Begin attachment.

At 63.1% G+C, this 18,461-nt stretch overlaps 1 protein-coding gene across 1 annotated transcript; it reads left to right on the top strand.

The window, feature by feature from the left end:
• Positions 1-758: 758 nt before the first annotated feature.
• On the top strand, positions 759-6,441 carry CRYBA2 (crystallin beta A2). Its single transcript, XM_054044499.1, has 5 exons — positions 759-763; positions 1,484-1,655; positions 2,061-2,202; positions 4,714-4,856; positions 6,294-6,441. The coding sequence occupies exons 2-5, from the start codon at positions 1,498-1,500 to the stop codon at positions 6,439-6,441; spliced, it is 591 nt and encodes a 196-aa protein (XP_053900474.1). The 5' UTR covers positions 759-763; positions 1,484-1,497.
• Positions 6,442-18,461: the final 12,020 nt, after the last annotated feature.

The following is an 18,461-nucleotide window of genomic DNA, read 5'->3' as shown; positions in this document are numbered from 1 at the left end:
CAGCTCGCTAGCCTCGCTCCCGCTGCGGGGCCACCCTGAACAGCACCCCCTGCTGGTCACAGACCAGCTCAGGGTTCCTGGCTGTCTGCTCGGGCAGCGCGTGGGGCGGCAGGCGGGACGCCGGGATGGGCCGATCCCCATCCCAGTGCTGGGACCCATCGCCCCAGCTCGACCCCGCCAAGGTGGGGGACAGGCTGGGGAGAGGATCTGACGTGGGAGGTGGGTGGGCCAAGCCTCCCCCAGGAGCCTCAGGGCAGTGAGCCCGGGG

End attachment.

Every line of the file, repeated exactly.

At 63.1% G+C, this 18,461-nt stretch overlaps 1 protein-coding gene across 1 annotated transcript; it reads left to right on the top strand.

The window, feature by feature from the left end:
• Positions 1-758: 758 nt before the first annotated feature.
• On the top strand, positions 759-6,441 carry CRYBA2 (crystallin beta A2). Its single transcript, XM_054044499.1, has 5 exons — positions 759-763; positions 1,484-1,655; positions 2,061-2,202; positions 4,714-4,856; positions 6,294-6,441. The coding sequence occupies exons 2-5, from the start codon at positions 1,498-1,500 to the stop codon at positions 6,439-6,441; spliced, it is 591 nt and encodes a 196-aa protein (XP_053900474.1). The 5' UTR covers positions 759-763; positions 1,484-1,497.
• Positions 6,442-18,461: the final 12,020 nt, after the last annotated feature.

The following is an 18,461-nucleotide window of genomic DNA, read 5'->3' as shown; positions in this document are numbered from 1 at the left end:
CAGCTCGCTAGCCTCGCTCCCGCTGCGGGGCCACCCTGAACAGCACCCCCTGCTGGTCACAGACCAGCTCAGGGTTCCTGGCTGTCTGCTCGGGCAGCGCGTGGGGCGGCAGGCGGGACGCCGGGATGGGCCGATCCCCATCCCAGTGCTGGGACCCATCGCCCCAGCTCGACCCCGCCAAGGTGGGGGACAGGCTGGGGAGAGGATCTGACGTGGGAGGTGGGTGGGCCAAGCCTCCCCCAGGAGCCTCAGGGCAGTGAGCCCGGGG